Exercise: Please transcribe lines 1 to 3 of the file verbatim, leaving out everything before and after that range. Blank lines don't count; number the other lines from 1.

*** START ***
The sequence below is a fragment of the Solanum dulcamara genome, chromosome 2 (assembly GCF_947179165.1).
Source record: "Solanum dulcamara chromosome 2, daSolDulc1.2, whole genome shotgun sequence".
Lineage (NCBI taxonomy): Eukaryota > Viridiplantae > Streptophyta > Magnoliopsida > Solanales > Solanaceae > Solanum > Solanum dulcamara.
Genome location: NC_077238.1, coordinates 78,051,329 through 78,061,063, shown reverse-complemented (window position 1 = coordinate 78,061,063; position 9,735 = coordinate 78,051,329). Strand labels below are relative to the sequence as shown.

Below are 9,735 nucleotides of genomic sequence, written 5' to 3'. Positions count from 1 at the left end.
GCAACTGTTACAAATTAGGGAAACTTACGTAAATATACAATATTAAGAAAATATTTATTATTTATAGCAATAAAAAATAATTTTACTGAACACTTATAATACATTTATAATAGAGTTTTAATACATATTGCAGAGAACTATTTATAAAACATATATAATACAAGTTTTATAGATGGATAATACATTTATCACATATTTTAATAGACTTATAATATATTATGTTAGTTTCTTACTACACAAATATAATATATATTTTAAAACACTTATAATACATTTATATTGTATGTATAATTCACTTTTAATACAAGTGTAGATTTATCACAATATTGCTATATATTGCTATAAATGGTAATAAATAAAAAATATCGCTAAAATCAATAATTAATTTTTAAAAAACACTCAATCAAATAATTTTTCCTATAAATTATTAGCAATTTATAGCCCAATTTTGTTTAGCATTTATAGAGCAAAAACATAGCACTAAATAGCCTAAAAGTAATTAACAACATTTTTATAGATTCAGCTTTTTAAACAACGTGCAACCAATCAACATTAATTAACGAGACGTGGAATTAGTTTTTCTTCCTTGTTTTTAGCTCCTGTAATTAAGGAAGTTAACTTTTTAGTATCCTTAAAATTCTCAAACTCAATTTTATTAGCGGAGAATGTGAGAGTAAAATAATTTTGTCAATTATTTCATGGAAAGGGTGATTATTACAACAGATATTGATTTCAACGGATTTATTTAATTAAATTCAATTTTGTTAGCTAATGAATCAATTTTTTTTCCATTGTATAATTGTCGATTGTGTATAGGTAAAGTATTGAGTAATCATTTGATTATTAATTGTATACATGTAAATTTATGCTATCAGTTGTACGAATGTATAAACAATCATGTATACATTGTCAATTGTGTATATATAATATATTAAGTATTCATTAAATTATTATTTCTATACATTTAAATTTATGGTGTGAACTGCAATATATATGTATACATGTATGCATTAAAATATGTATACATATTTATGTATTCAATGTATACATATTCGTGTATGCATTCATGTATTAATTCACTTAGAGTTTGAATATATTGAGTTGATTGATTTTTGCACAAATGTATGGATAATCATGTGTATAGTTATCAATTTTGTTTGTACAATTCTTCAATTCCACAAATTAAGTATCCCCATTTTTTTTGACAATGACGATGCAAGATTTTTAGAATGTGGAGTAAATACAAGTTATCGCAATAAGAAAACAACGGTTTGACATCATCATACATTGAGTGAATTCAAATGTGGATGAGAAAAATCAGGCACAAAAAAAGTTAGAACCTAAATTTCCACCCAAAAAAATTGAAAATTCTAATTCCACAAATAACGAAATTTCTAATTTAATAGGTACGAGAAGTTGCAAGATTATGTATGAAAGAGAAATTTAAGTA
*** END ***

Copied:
The sequence below is a fragment of the Solanum dulcamara genome, chromosome 2 (assembly GCF_947179165.1).
Source record: "Solanum dulcamara chromosome 2, daSolDulc1.2, whole genome shotgun sequence".
Lineage (NCBI taxonomy): Eukaryota > Viridiplantae > Streptophyta > Magnoliopsida > Solanales > Solanaceae > Solanum > Solanum dulcamara.